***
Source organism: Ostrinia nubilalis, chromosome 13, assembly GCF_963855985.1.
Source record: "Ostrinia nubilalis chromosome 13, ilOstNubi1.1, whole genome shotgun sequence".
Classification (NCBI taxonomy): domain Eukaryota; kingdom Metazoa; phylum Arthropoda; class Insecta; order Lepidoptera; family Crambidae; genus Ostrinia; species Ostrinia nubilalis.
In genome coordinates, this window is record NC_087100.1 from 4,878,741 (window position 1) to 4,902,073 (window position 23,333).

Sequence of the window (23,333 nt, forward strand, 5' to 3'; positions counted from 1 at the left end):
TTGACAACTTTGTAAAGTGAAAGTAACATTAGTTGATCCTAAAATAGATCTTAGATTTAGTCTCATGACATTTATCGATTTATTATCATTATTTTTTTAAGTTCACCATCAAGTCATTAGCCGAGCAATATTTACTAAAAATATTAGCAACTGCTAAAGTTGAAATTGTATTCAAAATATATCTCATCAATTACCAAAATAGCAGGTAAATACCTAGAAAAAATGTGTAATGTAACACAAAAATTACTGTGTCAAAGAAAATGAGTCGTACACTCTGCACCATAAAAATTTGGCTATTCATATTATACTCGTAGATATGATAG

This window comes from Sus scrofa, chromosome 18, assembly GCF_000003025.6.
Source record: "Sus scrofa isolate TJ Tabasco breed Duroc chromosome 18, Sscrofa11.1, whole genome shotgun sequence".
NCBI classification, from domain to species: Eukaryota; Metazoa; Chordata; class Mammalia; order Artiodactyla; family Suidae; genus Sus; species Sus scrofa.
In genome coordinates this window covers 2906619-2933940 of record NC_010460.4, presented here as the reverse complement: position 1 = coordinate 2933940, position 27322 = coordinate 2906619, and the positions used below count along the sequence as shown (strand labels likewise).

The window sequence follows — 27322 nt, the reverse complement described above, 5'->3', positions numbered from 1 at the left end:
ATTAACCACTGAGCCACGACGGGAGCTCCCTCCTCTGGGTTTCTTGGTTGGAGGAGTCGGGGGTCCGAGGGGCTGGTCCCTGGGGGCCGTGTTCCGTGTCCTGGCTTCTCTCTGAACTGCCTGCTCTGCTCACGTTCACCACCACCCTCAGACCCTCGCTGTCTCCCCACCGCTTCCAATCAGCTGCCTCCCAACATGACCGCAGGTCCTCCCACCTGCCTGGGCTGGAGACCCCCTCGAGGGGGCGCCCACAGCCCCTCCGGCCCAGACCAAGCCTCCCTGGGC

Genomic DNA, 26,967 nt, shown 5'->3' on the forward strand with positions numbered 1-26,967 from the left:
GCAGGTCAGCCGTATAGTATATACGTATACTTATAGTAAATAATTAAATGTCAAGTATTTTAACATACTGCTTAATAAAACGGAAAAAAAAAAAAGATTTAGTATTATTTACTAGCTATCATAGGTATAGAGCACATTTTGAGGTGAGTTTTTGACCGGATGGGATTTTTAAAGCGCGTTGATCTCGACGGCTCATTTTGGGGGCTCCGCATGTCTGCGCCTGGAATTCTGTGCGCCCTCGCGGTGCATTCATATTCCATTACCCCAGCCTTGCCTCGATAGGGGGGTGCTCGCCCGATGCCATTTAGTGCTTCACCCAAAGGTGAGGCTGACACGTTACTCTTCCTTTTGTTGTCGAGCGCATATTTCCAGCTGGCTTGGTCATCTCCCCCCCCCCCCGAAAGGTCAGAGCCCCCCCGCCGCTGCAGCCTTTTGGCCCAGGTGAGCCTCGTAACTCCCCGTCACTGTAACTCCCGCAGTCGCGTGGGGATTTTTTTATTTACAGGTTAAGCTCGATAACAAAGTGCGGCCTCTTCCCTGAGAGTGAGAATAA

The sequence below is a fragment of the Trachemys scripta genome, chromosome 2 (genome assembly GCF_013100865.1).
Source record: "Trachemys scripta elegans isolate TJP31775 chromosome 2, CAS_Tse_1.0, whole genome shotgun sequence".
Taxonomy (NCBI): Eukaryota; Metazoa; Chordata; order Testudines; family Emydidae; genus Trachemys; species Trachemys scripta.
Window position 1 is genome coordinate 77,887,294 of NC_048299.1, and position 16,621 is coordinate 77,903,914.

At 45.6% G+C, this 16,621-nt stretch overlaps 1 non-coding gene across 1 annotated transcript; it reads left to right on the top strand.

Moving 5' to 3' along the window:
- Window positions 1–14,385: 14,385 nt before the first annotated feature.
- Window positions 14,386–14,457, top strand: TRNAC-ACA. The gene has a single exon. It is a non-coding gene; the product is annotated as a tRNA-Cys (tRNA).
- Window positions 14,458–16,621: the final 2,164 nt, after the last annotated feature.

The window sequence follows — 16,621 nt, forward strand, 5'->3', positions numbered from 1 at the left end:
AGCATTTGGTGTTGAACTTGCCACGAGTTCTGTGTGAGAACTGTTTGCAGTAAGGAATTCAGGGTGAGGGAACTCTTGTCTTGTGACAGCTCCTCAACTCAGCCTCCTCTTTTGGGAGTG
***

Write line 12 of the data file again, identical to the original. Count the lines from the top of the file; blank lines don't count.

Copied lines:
ATTAACCACTGAGCCACGACGGGAGCTCCCTCCTCTGGGTTTCTTGGTTGGAGGAGTCGGGGGTCCGAGGGGCTGGTCCCTGGGGGCCGTGTTCCGTGTCCTGGCTTCTCTCTGAACTGCCTGCTCTGCTCACGTTCACCACCACCCTCAGACCCTCGCTGTCTCCCCACCGCTTCCAATCAGCTGCCTCCCAACATGACCGCAGGTCCTCCCACCTGCCTGGGCTGGAGACCCCCTCGAGGGGGCGCCCACAGCCCCTCCGGCCCAGACCAAGCCTCCCTGGGC